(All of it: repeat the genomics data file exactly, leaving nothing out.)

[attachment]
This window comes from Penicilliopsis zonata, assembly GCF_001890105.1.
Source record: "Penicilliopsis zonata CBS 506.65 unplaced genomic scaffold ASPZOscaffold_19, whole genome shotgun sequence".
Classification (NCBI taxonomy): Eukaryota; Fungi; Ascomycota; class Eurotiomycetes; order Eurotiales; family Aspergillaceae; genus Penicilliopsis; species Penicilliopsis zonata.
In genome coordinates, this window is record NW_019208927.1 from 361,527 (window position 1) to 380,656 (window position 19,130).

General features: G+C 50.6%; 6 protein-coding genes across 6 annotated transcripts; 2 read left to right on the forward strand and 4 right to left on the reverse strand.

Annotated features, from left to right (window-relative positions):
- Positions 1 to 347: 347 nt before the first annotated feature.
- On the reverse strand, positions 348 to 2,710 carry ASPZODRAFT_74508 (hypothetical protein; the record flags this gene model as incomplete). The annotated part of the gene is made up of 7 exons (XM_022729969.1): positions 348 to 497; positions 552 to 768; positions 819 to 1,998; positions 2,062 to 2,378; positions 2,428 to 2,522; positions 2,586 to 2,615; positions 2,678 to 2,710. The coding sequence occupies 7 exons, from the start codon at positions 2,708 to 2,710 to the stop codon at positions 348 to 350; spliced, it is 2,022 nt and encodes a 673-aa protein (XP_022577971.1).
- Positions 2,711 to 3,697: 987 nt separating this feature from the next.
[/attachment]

This window comes from Penicilliopsis zonata, assembly GCF_001890105.1.
Source record: "Penicilliopsis zonata CBS 506.65 unplaced genomic scaffold ASPZOscaffold_19, whole genome shotgun sequence".
Classification (NCBI taxonomy): Eukaryota; Fungi; Ascomycota; class Eurotiomycetes; order Eurotiales; family Aspergillaceae; genus Penicilliopsis; species Penicilliopsis zonata.
In genome coordinates, this window is record NW_019208927.1 from 361,527 (window position 1) to 380,656 (window position 19,130).

General features: G+C 50.6%; 6 protein-coding genes across 6 annotated transcripts; 2 read left to right on the forward strand and 4 right to left on the reverse strand.

Annotated features, from left to right (window-relative positions):
- Positions 1 to 347: 347 nt before the first annotated feature.
- On the reverse strand, positions 348 to 2,710 carry ASPZODRAFT_74508 (hypothetical protein; the record flags this gene model as incomplete). The annotated part of the gene is made up of 7 exons (XM_022729969.1): positions 348 to 497; positions 552 to 768; positions 819 to 1,998; positions 2,062 to 2,378; positions 2,428 to 2,522; positions 2,586 to 2,615; positions 2,678 to 2,710. The coding sequence occupies 7 exons, from the start codon at positions 2,708 to 2,710 to the stop codon at positions 348 to 350; spliced, it is 2,022 nt and encodes a 673-aa protein (XP_022577971.1).
- Positions 2,711 to 3,697: 987 nt separating this feature from the next.